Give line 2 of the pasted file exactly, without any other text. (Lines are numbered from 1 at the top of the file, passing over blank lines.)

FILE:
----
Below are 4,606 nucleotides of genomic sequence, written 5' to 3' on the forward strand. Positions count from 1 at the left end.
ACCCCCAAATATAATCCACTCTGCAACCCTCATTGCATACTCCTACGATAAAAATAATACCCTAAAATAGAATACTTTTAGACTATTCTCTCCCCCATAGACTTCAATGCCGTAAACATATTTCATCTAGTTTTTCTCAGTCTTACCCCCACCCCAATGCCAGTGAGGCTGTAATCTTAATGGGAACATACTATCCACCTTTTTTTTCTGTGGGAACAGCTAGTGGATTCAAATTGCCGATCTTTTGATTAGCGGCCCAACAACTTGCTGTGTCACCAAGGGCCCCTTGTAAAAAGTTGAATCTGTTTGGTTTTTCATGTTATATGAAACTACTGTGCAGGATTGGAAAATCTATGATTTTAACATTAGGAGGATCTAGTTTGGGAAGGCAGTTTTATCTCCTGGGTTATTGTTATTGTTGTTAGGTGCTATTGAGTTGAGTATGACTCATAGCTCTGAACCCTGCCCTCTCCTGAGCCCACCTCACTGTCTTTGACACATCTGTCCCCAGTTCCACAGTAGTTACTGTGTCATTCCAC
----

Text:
ACCCCCAAATATAATCCACTCTGCAACCCTCATTGCATACTCCTACGATAAAAATAATACCCTAAAATAGAATACTTTTAGACTATTCTCTCCCCCATAGACTTCAATGCCGTAAACATATTTCATCTAGTTTTTCTCAGTCTTACCCCCACCCCAATGCCAGTGAGGCTGTAATCTTAATGGGAACATACTATCCACCTTTTTTTTCTGTGGGAACAGCTAGTGGATTCAAATTGCCGATCTTTTGATTAGCGGCCCAACAACTTGCTGTGTCACCAAGGGCCCCTTGTAAAAAGTTGAATCTGTTTGGTTTTTCATGTTATATGAAACTACTGTGCAGGATTGGAAAATCTATGATTTTAACATTAGGAGGATCTAGTTTGGGAAGGCAGTTTTATCTCCTGGGTTATTGTTATTGTTGTTAGGTGCTATTGAGTTGAGTATGACTCATAGCTCTGAACCCTGCCCTCTCCTGAGCCCACCTCACTGTCTTTGACACATCTGTCCCCAGTTCCACAGTAGTTACTGTGTCATTCCAC